Factors Predicting Early and Late Phase Decline of Sexual Health-Related Quality of Life Following Radical Prostatectomy

Authors


  • Financial support: Supported by research funds from the Committee for Urologic Research, Education, and Development (CURED) of Duke University (LLB, LG, JQ, and JWM).

Thomas J. Polascik, MD, Division of Urologic Surgery, Department of Surgery, Duke University Medical Center, Box 2804, Yellow Zone, Durham, NC 27710, USA. Tel: (919) 684-4946; Fax: (919) 684-5220; E-mail: polas001@mc.duke.edu

ABSTRACT

Introduction.  The association between early and late phase sexual health-related quality of life (HRQoL) following radical prostatectomy (RP) is unclear. Moreover, factors that predict either early or late sexual HRQoL decline have not been fully investigated.

Aim.  The aim of this study was to evaluate the correlation between early and late phase sexual HRQoL decline, and identify clinical parameters that predict substantial sexual HRQoL decline after surgery in the early phase (3 months) and late phase (20 months) following RP.

Methods.  We analyzed data on 2,345 consecutive patients who underwent radical retropubic prostatectomy, radical perineal prostatectomy, or robotic-assisted laparoscopic prostatectomy between 2001 and 2009 from the Duke Prostate Center database.

Main Outcome Measure.  Sexual HRQoL was assessed using the Expanded Prostate Cancer Index Composite instrument at baseline, early and late phase after surgery. The Spearman rank test was used to calculate correlation coefficients between early and late phase sexual HRQoL decline. Logistic regression analysis was performed to identify factors associated with substantial sexual HRQoL decline during both phases.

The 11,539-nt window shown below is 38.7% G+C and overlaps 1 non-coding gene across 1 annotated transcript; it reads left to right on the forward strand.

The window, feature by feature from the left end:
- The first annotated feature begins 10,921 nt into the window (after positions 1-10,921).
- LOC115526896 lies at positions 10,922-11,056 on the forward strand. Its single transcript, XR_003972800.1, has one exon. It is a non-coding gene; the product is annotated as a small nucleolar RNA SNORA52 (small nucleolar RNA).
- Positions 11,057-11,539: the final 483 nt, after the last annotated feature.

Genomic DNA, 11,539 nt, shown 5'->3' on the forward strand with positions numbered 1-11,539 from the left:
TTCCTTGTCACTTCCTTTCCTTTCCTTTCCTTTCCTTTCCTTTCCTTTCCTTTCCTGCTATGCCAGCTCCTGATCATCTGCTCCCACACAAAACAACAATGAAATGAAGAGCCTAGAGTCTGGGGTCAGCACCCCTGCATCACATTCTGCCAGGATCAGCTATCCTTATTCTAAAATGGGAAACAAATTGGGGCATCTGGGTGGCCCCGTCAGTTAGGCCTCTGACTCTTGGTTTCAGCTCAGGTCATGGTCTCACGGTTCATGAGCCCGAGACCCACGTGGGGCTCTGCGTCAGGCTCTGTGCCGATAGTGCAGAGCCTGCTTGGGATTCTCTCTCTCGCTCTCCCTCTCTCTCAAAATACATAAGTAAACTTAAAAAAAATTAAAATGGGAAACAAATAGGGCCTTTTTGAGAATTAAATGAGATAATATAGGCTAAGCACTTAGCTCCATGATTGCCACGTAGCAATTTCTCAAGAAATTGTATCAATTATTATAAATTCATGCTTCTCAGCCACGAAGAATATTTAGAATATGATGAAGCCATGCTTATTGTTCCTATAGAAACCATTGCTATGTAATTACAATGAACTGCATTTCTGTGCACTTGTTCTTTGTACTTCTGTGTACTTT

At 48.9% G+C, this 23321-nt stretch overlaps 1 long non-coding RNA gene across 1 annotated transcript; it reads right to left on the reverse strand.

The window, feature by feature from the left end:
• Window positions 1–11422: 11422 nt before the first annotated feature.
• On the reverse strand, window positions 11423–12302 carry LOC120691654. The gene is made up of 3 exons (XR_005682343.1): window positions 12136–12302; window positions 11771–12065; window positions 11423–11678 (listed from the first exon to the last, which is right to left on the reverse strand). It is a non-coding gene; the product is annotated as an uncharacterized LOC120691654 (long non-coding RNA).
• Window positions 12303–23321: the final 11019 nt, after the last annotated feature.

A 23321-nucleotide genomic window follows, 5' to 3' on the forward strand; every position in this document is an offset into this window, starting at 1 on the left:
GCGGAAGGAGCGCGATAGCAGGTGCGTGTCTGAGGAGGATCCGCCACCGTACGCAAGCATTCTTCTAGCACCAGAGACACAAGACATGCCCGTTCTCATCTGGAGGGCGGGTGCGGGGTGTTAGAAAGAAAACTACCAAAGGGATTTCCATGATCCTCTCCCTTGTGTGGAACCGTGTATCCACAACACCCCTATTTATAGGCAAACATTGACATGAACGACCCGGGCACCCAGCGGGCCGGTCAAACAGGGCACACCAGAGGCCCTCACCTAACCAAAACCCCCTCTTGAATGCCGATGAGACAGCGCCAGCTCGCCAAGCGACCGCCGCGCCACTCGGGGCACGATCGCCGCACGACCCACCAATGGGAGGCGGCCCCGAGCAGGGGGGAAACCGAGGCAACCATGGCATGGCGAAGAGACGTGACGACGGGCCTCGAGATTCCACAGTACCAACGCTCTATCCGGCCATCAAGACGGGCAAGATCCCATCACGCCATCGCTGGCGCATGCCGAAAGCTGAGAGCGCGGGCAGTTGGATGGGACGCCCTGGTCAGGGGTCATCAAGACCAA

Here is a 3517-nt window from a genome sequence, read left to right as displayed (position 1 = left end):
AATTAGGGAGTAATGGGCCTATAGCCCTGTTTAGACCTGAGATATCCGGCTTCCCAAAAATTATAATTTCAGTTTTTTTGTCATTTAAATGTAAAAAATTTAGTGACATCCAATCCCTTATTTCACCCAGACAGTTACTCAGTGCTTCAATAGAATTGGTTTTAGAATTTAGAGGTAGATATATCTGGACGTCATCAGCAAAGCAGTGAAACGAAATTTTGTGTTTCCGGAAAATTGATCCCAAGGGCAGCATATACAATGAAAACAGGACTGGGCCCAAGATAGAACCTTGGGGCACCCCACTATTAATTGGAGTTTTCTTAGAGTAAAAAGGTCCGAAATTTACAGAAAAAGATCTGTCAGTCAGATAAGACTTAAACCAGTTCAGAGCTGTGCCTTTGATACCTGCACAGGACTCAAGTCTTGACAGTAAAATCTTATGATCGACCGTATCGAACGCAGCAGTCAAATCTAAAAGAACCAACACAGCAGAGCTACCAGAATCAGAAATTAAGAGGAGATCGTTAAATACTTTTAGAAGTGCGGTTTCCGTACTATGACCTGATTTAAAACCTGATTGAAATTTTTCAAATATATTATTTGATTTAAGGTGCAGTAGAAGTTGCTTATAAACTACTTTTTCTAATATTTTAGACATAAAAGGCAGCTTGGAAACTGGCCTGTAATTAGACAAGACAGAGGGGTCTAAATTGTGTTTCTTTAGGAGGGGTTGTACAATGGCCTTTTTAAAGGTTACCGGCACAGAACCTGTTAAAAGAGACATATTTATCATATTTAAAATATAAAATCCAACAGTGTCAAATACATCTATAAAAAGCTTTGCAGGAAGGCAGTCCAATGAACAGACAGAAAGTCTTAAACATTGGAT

Results.  Of 406 men who met our criteria, 217 (53.5%) men had normal erectile function, whereas 189 (46.5%) men had erectile dysfunction at baseline. Declines of sexual HRQoL during early phase had a significant association with that of a decline during late phase (r = 0.48, P < 0.001). In logistic regression, older age at surgery (odds ratio [OR], 1.06; P = 0.007 and OR, 1.08; P = 0.001), African-American race (OR, 4.32; P = 0.001 and OR, 3.13; P = 0.017), and overall comorbidity (OR, 1.43; P = 0.072 and OR, 1.72; P = 0.010) were consistently associated with substantial decline of sexual HRQoL in both early and late phases.

Conclusions.  Sexual HRQoL at early and late phases after RP were strongly correlated. Additionally, several factors were identified to be a predictor for decline of sexual HRQoL. Our findings may be used to advise patients who possess aforementioned risk factors during both phases. Kimura M, Bañez LL, Schroeck FR, Gerber L, Qi J, Satoh T, Baba S, Robertson CN, Walther PJ, Donatucci CF, Moul JW, and Polascik TJ. Factors predicting early and late phase decline of sexual health-related quality of life following radical prostatectomy. J Sex Med 2011;8:2935–2943.

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